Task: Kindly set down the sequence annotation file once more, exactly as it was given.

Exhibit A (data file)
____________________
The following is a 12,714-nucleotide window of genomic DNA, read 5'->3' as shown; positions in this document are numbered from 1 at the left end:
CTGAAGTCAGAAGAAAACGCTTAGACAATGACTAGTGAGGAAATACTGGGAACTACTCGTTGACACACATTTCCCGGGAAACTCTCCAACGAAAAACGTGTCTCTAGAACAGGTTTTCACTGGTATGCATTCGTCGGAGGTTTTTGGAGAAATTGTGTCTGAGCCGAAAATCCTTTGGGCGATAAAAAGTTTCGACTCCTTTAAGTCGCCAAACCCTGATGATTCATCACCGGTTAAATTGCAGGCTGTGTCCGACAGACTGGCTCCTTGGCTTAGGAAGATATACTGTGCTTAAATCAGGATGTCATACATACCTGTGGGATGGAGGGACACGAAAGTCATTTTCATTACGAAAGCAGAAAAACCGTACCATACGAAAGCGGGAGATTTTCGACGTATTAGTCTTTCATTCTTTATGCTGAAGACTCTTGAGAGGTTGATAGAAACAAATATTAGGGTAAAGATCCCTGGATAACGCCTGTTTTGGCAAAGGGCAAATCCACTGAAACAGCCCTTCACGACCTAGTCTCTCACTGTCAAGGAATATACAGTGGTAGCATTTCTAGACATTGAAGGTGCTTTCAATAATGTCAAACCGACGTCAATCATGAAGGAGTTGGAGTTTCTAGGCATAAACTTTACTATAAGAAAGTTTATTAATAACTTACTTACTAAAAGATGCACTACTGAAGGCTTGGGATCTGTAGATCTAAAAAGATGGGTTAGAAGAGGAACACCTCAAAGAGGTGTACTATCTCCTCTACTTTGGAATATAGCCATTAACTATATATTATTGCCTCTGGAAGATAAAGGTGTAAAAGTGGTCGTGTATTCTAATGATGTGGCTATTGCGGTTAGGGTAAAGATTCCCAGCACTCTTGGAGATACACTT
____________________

The following is a 12,714-nucleotide window of genomic DNA, read 5'->3' as shown; positions in this document are numbered from 1 at the left end:
CTGAAGTCAGAAGAAAACGCTTAGACAATGACTAGTGAGGAAATACTGGGAACTACTCGTTGACACACATTTCCCGGGAAACTCTCCAACGAAAAACGTGTCTCTAGAACAGGTTTTCACTGGTATGCATTCGTCGGAGGTTTTTGGAGAAATTGTGTCTGAGCCGAAAATCCTTTGGGCGATAAAAAGTTTCGACTCCTTTAAGTCGCCAAACCCTGATGATTCATCACCGGTTAAATTGCAGGCTGTGTCCGACAGACTGGCTCCTTGGCTTAGGAAGATATACTGTGCTTAAATCAGGATGTCATACATACCTGTGGGATGGAGGGACACGAAAGTCATTTTCATTACGAAAGCAGAAAAACCGTACCATACGAAAGCGGGAGATTTTCGACGTATTAGTCTTTCATTCTTTATGCTGAAGACTCTTGAGAGGTTGATAGAAACAAATATTAGGGTAAAGATCCCTGGATAACGCCTGTTTTGGCAAAGGGCAAATCCACTGAAACAGCCCTTCACGACCTAGTCTCTCACTGTCAAGGAATATACAGTGGTAGCATTTCTAGACATTGAAGGTGCTTTCAATAATGTCAAACCGACGTCAATCATGAAGGAGTTGGAGTTTCTAGGCATAAACTTTACTATAAGAAAGTTTATTAATAACTTACTTACTAAAAGATGCACTACTGAAGGCTTGGGATCTGTAGATCTAAAAAGATGGGTTAGAAGAGGAACACCTCAAAGAGGTGTACTATCTCCTCTACTTTGGAATATAGCCATTAACTATATATTATTGCCTCTGGAAGATAAAGGTGTAAAAGTGGTCGTGTATTCTAATGATGTGGCTATTGCGGTTAGGGTAAAGATTCCCAGCACTCTTGGAGATACACTT